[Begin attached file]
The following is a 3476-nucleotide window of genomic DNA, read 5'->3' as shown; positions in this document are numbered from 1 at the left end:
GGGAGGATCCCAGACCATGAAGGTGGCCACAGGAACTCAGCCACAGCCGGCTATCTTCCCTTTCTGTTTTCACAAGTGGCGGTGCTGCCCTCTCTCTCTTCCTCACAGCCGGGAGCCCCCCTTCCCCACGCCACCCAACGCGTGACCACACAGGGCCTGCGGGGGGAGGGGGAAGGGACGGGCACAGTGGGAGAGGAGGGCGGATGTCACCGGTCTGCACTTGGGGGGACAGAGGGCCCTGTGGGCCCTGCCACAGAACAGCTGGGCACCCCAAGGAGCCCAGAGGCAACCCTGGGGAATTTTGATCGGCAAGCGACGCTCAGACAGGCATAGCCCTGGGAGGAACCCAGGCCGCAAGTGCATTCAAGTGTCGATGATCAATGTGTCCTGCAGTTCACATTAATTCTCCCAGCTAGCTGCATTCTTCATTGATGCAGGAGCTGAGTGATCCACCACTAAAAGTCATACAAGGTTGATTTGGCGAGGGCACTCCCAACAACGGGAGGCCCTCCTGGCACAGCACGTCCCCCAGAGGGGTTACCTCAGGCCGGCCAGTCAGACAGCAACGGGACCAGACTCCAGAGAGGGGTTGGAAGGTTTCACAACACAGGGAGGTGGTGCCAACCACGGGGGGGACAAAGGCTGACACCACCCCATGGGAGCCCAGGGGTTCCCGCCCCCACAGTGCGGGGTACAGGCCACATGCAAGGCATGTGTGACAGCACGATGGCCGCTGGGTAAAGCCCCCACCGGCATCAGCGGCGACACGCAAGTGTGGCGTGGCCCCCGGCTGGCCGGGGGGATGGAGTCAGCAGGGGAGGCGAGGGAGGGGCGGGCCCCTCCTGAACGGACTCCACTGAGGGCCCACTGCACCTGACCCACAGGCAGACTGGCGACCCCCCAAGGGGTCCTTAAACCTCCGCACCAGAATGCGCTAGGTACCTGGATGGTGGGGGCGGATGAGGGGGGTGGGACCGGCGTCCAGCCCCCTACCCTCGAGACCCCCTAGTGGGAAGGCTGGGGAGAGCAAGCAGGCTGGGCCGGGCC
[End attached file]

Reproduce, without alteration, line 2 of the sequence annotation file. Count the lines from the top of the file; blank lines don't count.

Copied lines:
GGGAGGATCCCAGACCATGAAGGTGGCCACAGGAACTCAGCCACAGCCGGCTATCTTCCCTTTCTGTTTTCACAAGTGGCGGTGCTGCCCTCTCTCTCTTCCTCACAGCCGGGAGCCCCCCTTCCCCACGCCACCCAACGCGTGACCACACAGGGCCTGCGGGGGGAGGGGGAAGGGACGGGCACAGTGGGAGAGGAGGGCGGATGTCACCGGTCTGCACTTGGGGGGACAGAGGGCCCTGTGGGCCCTGCCACAGAACAGCTGGGCACCCCAAGGAGCCCAGAGGCAACCCTGGGGAATTTTGATCGGCAAGCGACGCTCAGACAGGCATAGCCCTGGGAGGAACCCAGGCCGCAAGTGCATTCAAGTGTCGATGATCAATGTGTCCTGCAGTTCACATTAATTCTCCCAGCTAGCTGCATTCTTCATTGATGCAGGAGCTGAGTGATCCACCACTAAAAGTCATACAAGGTTGATTTGGCGAGGGCACTCCCAACAACGGGAGGCCCTCCTGGCACAGCACGTCCCCCAGAGGGGTTACCTCAGGCCGGCCAGTCAGACAGCAACGGGACCAGACTCCAGAGAGGGGTTGGAAGGTTTCACAACACAGGGAGGTGGTGCCAACCACGGGGGGGACAAAGGCTGACACCACCCCATGGGAGCCCAGGGGTTCCCGCCCCCACAGTGCGGGGTACAGGCCACATGCAAGGCATGTGTGACAGCACGATGGCCGCTGGGTAAAGCCCCCACCGGCATCAGCGGCGACACGCAAGTGTGGCGTGGCCCCCGGCTGGCCGGGGGGATGGAGTCAGCAGGGGAGGCGAGGGAGGGGCGGGCCCCTCCTGAACGGACTCCACTGAGGGCCCACTGCACCTGACCCACAGGCAGACTGGCGACCCCCCAAGGGGTCCTTAAACCTCCGCACCAGAATGCGCTAGGTACCTGGATGGTGGGGGCGGATGAGGGGGGTGGGACCGGCGTCCAGCCCCCTACCCTCGAGACCCCCTAGTGGGAAGGCTGGGGAGAGCAAGCAGGCTGGGCCGGGCC